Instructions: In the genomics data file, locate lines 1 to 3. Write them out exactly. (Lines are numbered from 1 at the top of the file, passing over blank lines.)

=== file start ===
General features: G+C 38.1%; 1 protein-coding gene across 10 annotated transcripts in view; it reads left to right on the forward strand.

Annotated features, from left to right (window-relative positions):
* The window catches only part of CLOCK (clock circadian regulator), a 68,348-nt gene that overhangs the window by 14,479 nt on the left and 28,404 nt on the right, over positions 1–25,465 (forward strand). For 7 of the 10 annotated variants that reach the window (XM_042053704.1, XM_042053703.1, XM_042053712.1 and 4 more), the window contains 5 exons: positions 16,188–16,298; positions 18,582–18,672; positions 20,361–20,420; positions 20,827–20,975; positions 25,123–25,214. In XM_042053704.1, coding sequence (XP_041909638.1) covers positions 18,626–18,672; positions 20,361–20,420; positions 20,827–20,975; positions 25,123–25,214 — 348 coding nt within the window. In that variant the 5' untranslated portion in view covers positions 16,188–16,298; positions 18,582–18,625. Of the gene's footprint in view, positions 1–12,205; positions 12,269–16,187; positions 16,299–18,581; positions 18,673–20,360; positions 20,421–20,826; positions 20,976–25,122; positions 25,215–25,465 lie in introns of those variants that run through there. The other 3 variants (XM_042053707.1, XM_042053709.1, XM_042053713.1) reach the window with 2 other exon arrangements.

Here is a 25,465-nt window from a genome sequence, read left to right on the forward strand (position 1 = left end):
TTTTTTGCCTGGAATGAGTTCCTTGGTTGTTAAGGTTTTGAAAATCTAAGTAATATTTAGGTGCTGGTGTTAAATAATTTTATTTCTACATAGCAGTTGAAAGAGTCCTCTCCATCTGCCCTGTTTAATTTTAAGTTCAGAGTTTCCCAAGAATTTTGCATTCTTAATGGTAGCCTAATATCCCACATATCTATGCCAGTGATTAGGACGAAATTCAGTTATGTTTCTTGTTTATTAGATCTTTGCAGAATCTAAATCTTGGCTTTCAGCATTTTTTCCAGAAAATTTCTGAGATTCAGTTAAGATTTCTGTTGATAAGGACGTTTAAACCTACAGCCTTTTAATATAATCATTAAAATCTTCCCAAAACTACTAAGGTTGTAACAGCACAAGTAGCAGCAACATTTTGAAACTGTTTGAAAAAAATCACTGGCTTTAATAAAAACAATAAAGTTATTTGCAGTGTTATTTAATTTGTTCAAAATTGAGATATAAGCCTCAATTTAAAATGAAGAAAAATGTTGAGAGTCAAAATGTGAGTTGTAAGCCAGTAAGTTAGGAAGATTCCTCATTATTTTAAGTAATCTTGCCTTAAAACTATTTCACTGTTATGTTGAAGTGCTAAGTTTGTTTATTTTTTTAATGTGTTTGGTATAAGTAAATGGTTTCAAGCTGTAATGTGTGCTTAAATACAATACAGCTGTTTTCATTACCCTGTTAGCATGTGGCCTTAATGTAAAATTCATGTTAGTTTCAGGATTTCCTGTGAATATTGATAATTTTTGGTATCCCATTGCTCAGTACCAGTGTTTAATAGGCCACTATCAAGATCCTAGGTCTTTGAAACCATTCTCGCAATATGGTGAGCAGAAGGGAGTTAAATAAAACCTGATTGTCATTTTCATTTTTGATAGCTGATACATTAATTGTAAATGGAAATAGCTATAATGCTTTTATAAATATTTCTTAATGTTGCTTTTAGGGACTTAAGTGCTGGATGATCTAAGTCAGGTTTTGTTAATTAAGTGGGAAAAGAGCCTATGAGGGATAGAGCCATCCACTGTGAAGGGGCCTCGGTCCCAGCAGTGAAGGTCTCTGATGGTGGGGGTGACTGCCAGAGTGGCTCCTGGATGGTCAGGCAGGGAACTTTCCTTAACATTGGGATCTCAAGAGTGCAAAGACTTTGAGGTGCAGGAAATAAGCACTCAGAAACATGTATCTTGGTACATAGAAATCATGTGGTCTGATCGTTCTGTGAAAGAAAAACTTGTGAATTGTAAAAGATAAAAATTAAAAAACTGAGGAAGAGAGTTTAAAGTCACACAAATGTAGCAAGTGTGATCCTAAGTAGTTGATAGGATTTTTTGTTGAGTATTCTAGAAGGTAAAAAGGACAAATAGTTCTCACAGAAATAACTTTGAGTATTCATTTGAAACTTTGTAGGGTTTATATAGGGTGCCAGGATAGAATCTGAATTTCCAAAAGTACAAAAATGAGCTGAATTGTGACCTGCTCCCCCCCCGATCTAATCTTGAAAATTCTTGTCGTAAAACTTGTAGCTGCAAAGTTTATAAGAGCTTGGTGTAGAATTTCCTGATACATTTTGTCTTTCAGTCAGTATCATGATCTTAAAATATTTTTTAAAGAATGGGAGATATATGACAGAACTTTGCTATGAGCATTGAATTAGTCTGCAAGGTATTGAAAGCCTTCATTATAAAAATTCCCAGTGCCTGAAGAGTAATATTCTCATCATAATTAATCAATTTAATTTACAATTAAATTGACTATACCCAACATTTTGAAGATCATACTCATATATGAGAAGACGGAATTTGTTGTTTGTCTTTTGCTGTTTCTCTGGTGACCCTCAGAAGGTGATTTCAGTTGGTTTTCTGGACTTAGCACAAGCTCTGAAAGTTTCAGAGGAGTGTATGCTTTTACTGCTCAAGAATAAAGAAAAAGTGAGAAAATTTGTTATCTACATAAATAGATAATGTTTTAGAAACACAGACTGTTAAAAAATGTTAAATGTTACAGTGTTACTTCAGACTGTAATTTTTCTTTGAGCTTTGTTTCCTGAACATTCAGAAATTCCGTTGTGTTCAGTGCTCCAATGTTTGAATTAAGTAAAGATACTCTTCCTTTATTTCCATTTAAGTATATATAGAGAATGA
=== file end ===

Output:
General features: G+C 38.1%; 1 protein-coding gene across 10 annotated transcripts in view; it reads left to right on the forward strand.

Annotated features, from left to right (window-relative positions):
* The window catches only part of CLOCK (clock circadian regulator), a 68,348-nt gene that overhangs the window by 14,479 nt on the left and 28,404 nt on the right, over positions 1–25,465 (forward strand). For 7 of the 10 annotated variants that reach the window (XM_042053704.1, XM_042053703.1, XM_042053712.1 and 4 more), the window contains 5 exons: positions 16,188–16,298; positions 18,582–18,672; positions 20,361–20,420; positions 20,827–20,975; positions 25,123–25,214. In XM_042053704.1, coding sequence (XP_041909638.1) covers positions 18,626–18,672; positions 20,361–20,420; positions 20,827–20,975; positions 25,123–25,214 — 348 coding nt within the window. In that variant the 5' untranslated portion in view covers positions 16,188–16,298; positions 18,582–18,625. Of the gene's footprint in view, positions 1–12,205; positions 12,269–16,187; positions 16,299–18,581; positions 18,673–20,360; positions 20,421–20,826; positions 20,976–25,122; positions 25,215–25,465 lie in introns of those variants that run through there. The other 3 variants (XM_042053707.1, XM_042053709.1, XM_042053713.1) reach the window with 2 other exon arrangements.